Tuesday, February 16, 2010

Amelanchier (Serviceberry) ... aka - Saskatoon Blueberry? Juneberry?

Amelanchier (Serviceberry) is a great landscape plant today for many reasons.  While most attributes such as North American native, great fall color, supports wildlife, etc. are widely known, one attribute - great tasting fruit, is not widely promoted.  Here are quotes from other sources to support our re-positioning Amelanchier as a great addition to the "edible garden."

Dr. Michael Dirr*: "Fruit: Berry-like pome, orange-shaped, 1/4 to 1/3" diameter, changing from green to red and finally to purplish black, bloomy, slightly sweetish, and birds love them; ripens in June, actually matures over a 3-4 week period and must be picked before birds clean the plant; ripe fruits are better than highbush blueberries; I have had serviceberry pie and it ranks in the first order of desserts." *ref. Manual of Woody Landscape Plants-6th edition, Stipes Publishing.

Gurney's Seed & Nursery (2009 Catalog):  "Saskatoon Blueberry - Hardy in the Far NorthNot a true blueberry, but it tastes like one and doesn't need acid soil to thrive. Produces a huge July crop. Grows 15-20 feet tall.  Self-pollinating.  Many of the fruits are native species that grow wild in various parts of the country. They are very adaptable and generally carefree. A few are delicious when eaten fresh; others make excellent desserts and wines."

Lady Bird Johnson Wildflower Center:  (Amelanchier laevis) "Very easy to grow and provides year-round interest. Berries are edible and juicier than those of the similar A. arborea. The sweet, juicy fruits are edible and rich in iron and copper. (Kershaw)  Native peoples dried the small pomes like raisins or mashed and dried them in cakes. Often the dried fruits were mixed with meat and fat to form pemmican, a light-weight, high-energy food that could support winter travellers for long periods if the diet was supplemented with vitamin C to prevent scurvy. (Kershaw)"

Missouri Botanical Garden: "Edible berries are sweet, resembling blueberries in size and color, and are often used in jams, jellies and pies. Amelanchiers are also often commonly called Juneberries. Amelanchier x grandiflora is a cross between A. arborea and A. laevis."

Colorado State Univ:  "Several species of serviceberry or amelanchiers are grown for fruit production. Some serviceberries are used only as landscape plants. The Saskatoon serviceberry is considered superior for fruit production. Serviceberries were used by Native Americans to make pemmican, a mainstay of their diets."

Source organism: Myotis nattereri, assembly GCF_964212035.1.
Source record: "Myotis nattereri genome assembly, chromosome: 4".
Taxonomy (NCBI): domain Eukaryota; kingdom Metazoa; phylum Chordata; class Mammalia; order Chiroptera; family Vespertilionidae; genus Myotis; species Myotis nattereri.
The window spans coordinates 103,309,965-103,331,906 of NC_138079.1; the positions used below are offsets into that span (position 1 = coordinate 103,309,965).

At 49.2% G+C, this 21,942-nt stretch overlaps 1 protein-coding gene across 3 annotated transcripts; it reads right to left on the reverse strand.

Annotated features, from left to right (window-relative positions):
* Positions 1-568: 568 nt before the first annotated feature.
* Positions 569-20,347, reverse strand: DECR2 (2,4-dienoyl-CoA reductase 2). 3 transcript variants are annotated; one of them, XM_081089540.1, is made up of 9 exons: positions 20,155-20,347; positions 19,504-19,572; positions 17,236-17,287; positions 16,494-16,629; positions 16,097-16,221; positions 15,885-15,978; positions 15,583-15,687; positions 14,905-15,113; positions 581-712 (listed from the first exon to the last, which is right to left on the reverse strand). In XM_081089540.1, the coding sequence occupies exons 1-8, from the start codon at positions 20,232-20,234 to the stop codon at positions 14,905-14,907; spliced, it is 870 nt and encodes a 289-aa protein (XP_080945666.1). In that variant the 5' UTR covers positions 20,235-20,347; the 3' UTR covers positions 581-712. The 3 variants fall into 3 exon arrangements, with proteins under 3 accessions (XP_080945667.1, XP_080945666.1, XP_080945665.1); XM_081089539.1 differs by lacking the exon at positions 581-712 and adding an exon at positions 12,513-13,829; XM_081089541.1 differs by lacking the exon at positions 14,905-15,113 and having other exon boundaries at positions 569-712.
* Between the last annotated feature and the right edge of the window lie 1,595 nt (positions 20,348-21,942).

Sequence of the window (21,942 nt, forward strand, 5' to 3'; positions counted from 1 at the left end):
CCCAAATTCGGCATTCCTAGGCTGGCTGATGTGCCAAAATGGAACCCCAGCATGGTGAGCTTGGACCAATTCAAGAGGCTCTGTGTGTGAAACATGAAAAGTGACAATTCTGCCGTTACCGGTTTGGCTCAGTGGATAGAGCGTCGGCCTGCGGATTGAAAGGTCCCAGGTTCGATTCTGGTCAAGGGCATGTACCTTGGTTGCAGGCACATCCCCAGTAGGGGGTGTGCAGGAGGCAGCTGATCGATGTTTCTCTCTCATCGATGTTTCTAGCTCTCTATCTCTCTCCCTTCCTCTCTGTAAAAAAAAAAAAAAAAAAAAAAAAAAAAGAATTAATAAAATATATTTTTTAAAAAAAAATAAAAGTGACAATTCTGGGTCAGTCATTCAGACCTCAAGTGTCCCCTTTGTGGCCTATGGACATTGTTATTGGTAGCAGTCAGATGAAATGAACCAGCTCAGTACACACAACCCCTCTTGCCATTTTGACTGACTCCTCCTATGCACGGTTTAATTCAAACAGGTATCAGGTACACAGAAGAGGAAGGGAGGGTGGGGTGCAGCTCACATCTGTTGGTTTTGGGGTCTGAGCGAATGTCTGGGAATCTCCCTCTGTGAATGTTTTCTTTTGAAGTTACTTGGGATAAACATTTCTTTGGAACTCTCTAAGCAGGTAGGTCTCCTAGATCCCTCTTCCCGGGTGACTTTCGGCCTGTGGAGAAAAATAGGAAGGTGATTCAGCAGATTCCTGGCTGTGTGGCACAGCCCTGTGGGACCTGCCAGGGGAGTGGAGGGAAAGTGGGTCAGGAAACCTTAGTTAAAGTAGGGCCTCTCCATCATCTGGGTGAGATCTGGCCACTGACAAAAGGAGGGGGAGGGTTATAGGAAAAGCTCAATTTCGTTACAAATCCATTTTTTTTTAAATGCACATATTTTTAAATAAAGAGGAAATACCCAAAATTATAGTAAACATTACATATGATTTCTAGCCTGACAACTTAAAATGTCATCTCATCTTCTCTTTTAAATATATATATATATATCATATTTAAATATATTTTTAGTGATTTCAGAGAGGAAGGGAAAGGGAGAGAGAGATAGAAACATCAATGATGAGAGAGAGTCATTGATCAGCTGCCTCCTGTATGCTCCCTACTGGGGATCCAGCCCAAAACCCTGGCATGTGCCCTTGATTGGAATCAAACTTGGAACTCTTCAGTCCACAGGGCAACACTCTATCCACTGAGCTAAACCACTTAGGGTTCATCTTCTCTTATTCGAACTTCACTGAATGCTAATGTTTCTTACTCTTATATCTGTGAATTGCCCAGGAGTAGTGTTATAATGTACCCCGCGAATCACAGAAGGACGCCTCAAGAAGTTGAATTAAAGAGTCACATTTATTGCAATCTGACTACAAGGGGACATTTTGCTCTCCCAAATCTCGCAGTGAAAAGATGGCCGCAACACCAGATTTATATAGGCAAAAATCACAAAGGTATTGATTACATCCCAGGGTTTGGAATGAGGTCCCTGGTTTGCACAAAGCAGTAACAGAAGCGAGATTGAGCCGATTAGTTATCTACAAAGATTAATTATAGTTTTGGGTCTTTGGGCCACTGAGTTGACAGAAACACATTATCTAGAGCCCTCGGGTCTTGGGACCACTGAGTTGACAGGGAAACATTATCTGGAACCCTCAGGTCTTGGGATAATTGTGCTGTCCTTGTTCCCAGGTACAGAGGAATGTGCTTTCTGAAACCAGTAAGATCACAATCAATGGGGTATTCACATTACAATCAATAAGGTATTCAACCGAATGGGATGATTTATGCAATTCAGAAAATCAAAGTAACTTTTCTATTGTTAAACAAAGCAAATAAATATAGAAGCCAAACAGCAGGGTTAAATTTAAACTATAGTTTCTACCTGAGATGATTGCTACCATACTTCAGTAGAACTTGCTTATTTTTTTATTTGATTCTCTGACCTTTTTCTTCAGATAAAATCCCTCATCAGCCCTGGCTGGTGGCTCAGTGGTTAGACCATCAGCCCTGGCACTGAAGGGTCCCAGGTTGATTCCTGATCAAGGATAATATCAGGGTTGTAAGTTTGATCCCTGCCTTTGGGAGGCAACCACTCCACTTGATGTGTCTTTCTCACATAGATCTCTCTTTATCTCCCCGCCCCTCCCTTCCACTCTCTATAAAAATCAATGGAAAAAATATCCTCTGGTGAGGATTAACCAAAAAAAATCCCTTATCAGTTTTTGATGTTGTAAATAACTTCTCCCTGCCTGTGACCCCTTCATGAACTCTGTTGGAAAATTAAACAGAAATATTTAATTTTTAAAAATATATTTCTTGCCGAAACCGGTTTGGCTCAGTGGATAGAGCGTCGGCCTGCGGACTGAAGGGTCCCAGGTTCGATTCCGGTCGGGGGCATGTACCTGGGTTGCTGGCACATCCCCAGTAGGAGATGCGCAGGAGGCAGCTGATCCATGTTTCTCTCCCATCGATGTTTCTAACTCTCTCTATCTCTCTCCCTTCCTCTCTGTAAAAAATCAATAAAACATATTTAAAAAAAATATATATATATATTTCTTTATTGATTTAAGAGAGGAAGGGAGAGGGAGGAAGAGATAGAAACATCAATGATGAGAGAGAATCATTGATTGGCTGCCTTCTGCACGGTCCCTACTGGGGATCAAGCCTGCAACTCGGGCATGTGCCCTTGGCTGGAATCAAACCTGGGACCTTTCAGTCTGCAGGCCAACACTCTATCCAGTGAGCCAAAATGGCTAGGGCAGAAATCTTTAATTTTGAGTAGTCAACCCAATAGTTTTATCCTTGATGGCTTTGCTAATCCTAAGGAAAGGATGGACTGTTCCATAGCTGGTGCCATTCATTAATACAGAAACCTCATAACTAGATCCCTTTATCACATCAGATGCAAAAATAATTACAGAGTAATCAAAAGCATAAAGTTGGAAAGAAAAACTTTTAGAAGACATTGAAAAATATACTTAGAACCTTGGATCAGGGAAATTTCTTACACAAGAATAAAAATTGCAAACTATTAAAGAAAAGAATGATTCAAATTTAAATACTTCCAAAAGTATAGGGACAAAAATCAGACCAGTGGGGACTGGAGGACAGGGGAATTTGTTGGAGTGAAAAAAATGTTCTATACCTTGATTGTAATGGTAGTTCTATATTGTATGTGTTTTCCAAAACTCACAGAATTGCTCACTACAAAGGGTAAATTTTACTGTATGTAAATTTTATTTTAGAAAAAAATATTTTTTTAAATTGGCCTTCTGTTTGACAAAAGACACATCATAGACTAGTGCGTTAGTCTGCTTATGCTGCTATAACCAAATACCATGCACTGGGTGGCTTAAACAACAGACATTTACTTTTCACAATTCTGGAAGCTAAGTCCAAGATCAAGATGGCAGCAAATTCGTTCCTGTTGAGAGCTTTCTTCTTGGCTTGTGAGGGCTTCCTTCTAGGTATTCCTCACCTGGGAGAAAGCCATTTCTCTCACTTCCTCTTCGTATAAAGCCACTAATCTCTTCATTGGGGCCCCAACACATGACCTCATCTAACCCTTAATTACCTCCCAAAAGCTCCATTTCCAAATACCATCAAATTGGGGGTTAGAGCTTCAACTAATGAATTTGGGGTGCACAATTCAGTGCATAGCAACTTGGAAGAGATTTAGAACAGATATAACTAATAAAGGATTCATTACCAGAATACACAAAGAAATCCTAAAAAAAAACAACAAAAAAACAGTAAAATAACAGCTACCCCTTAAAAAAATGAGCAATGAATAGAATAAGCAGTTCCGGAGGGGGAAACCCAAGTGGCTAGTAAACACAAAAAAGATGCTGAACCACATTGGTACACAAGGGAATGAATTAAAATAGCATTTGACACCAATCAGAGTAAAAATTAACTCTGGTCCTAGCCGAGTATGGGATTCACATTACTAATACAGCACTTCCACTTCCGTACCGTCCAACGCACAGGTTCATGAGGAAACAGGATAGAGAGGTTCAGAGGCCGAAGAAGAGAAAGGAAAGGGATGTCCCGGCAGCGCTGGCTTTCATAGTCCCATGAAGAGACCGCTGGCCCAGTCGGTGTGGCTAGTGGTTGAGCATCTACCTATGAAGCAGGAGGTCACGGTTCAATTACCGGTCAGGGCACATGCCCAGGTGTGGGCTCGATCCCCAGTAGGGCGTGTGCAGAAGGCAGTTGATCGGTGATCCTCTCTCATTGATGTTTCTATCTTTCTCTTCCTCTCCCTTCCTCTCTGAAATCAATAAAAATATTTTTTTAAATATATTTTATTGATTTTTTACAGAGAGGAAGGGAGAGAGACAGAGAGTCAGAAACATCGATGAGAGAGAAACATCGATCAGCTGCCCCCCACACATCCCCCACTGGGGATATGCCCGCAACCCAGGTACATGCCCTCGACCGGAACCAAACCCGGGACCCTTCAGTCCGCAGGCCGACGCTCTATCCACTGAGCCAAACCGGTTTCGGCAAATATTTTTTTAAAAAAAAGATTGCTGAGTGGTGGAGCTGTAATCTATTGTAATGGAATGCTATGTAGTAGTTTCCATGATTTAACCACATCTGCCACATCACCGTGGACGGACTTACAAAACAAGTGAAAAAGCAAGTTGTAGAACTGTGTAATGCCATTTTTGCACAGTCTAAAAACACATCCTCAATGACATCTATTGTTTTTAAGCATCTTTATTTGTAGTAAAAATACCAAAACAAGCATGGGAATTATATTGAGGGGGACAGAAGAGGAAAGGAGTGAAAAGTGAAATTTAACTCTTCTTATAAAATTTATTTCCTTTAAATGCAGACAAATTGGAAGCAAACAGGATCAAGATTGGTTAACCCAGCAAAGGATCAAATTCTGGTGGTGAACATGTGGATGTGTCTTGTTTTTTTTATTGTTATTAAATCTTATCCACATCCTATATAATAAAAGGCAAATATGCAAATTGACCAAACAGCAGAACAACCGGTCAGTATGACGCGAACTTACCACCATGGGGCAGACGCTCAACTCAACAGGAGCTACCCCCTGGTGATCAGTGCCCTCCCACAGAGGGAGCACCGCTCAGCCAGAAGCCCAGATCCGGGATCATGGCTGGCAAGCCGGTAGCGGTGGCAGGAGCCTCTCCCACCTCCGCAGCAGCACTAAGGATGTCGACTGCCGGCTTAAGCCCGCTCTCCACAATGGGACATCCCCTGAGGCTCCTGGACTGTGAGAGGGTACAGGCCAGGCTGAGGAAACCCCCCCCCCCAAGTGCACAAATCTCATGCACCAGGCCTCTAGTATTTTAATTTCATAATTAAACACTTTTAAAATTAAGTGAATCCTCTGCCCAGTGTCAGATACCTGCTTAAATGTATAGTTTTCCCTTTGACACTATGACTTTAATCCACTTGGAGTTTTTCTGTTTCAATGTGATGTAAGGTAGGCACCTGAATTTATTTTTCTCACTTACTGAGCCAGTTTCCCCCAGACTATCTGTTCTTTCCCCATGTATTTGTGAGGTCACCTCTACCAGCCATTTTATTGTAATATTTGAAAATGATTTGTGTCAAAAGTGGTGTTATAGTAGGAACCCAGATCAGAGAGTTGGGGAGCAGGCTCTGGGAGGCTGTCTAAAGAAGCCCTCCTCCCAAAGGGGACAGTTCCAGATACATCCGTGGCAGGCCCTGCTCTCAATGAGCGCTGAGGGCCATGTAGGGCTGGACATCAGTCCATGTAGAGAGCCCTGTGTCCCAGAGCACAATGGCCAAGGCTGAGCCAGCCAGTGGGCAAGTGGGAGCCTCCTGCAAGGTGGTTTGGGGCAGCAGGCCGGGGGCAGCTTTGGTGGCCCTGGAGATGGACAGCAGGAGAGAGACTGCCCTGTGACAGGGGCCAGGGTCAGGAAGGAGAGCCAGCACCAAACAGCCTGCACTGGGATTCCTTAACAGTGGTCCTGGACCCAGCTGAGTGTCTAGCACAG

Serviceberry - a Superfruit?:  When searching the internet, many sites are quoting Saskatoons (Serviceberry) as being higher in Antioxidants than Blueberries as well as providing many positive digestive benefits. Many describe them as "superfruits."  Suggested search terms:  "saskatoon + antioxidants." Check it out for yourself!

Amelanchier grandiflora 'Autumn Brilliance' (buds)

Amelanchier 'Autumn Brilliance' (flower)

Amelanchier laevis (flower)

 Amelanchier grandiflora 'Autumn Brilliance' (in-flower row)

Amelanchier laevis (fruit)

Amelanchier laevis 6-8' B&B

Amelanchier grandiflora 'Autumn Brillance' (fall color)

Thursday, February 11, 2010

New Network Sharing at Ingleside...

Welcome to the IPN Leaf Line...

It's our new network sharing system to bring you news, how-to's and product information in a quick-read format.  Today, we know you have to be a strong time-manager and we feel this system can help!  We plan to produce these 2-4 times a month so not to overload your in-box.  It may highlight the best or new plant varieties, compare similar plants, labor-saving tips, or even updates on news within the Ingleside network.

Please pass this along to anyone you think might be interested.  Of course, you can unsubscribe at any time.  We're committed to helping you build your sales and profits!

Have a great Spring!
Your IPN Sales Team

photo: Cornus x 'Venus'

Tuesday, February 9, 2010

SUGAR MAPLES ... in review

Astis (Steeple) Sugar Maple
Acer saccharum ‘Astis’
45' (Zone 5)
Lustrous, dark green foliage even in late summer. High resistance to heat stress and leaf tatter. Attractive gray bark with yellow-orange fall color. Narrow oval shape.

Bonfire Sugar Maple
Acer saccharum ‘Bonfire’
(Plant Patent #3817) – 50-75' (Zone 4)
This cultivar has fine, polished green leaves which turn a brilliant carmine red in the fall. Tolerates heat.


Endowment Sugar Maple
Acer saccharum ‘Endowment’
(Plant Patent #4654) – 50-75' (Zone 3)
This sugar maple is columnar in form and has a strong yellow fall color. Excellent for street tree planting or where space is limited for spreading trees.

Flax Mill Majesty Sugar Maple
Acer saccharum ‘Flax Mill Majesty’
(Plant Patent #5273) – 50-75' (Zone 3)
A hardy, vigorous grower which has a thick branching habit. Summer
foliage is dark green which turns to an orange-red in the fall.

Green Mountain Sugar Maple
Acer saccharum ‘Flax Mill Majesty’
(Plant Patent #2339) – 50-75' (Zone 3)
This tree is a very uniform grower that has an upright oval crown and dark green foliage turning orange and scarlet shades in the fall. Its leaves retain their full color even in the dry windy weather of summer.


Legacy Sugar Maple
Acer saccharum ‘Legacy’
(Plant Patent #4979) – 50-75' (Zone 3)
This sugar maple cultivar has shiny thick leaves which are resistant to leaf tatter.This tree develops an oval shape and is reported to be more vigorous than the species. Fall color is primarily red with some orange and yellow.

Sugar Maple
Acer saccharum 
75' (Zone 3)
Dense foliage and branching make this an ideal shade tree for a large yard, park, or campus. Fall colors vary; may be yellow near the shaded center of the tree, and orange with a red cast on the exposed leaves.